Pacific Islands Water Science Center

Prepared in cooperation with the U.S. Department of Commerce, National Oceanic and Atmospheric Administration

U.S. Geological Survey
Scientific Investigations Report 2006-5283
version 1.0

Ground-Water Nutrient Flux to Coastal Waters and Numerical Simulation of Wastewater Injection at Kihei, Maui, Hawaii

By Charles D. Hunt, Jr.


Drawing of a section of the surface and subsurface
Cutaway block diagram of simulated wastewater injection plume at Kihei, Hawaii. View is to the northwest. The small cubes are injection nodes in the model. Injected effluent rises buoyantly, spreads out near the top of the aquifer, and flows to the coast; it also mixes with surrounding ground water, resulting in the gradation in effluent concentration shown by the colored bands.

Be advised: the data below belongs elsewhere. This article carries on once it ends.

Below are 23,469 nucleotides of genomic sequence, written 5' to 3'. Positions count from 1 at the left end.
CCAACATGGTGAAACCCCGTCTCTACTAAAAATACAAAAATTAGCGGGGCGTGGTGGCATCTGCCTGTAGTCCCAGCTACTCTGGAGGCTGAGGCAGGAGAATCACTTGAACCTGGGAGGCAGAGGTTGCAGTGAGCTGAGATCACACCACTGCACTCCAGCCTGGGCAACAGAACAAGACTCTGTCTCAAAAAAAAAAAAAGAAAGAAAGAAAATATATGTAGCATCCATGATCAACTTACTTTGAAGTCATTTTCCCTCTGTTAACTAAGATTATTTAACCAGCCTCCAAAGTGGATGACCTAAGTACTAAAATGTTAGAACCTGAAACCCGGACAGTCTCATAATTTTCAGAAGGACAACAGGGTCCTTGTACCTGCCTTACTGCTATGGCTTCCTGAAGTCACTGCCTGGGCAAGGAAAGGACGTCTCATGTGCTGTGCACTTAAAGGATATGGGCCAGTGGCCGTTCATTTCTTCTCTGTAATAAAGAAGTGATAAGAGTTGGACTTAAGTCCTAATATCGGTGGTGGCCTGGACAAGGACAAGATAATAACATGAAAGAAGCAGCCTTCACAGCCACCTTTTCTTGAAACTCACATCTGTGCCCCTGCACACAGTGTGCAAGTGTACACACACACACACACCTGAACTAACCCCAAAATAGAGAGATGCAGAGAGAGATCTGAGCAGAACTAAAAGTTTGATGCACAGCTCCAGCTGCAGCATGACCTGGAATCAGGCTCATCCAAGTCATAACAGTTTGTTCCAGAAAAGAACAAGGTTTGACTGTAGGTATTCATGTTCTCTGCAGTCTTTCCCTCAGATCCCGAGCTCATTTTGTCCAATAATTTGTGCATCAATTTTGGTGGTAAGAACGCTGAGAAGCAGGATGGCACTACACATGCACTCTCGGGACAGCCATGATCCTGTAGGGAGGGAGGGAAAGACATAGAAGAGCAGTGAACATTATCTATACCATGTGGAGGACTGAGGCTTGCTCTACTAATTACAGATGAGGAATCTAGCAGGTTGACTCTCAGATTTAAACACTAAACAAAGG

Water sampling and numerical modeling were used to estimate ground-water nutrient fluxes in the Kihei area of Maui, where growth of macroalgae (seaweed) on coral reefs raises ecologic concerns and accumulation on beaches has caused odor and removal problems. Fluxes and model results are highly approximate, first-order estimates because very few wells were sampled and there are few field data to constrain model calibration. Ground-water recharge was estimated to be 22.6 Mgal/d (million gallons per day) within a 73-square-mile area having a coastline length of 8 miles or 13 km (kilometers). Nearly all of the recharge discharges at the coast because ground-water withdrawals are small. Another 3.0 Mgal/d of tertiary-treated wastewater effluent is injected into the regional aquifer at a County treatment plant midway along the coast and about a mile from shore. The injection plume is 0.93 miles wide (1.5 km) at the shore, as estimated from a three-dimensional numerical ground-water model. Wastewater injected beneath the brackish ground-water lens rises buoyantly and spreads out at the top of the lens, diverting and mixing with ambient ground water. Ground water discharging from the core of the injection plume is less than 5 years old and is about 60 percent effluent at the shore, according to the model. Dissolved nitrogen and phosphorus concentrations in treated effluent were 7.33 and 1.72 milligrams per liter, roughly 6 and 26 times background concentrations at an upgradient well. Background nitrogen and phosphorus fluxes carried by ground water are 7.7 and 0.44 kg/d-km (kilograms per day per kilometer of coast). Injected wastewater fluxes distributed across the plume width are 55 and 13 kg/d-km nitrogen and phosphorus, roughly 7 and 30 times background flux. However, not all of the injected load reaches coastal waters because nutrients are naturally attenuated in the oxygen-depleted effluent plume. Water from a downgradient well reflects this attenuation and provides a more conservative estimate of injection flux approaching the shore: 27 and 1.5 kg/d-km nitrogen and phosphorus, roughly one-half and one-ninth the injection-source estimates, and 3.5 and 3.4 times background flux. Effluent has δ18O and δ2H stable-isotope signatures that are distinct from local ground water, as well as δ15N and δ11B signatures diagnostic of domestic waste and laundry detergents, respectively. Pharmaceuticals and organic wastewater compounds also were present in effluent and the downgradient well. These isotopes and chemicals served as wastewater tracers in Kihei ground water and may be useful tracers in nearshore marine waters and aquifers elsewhere in Hawaii.


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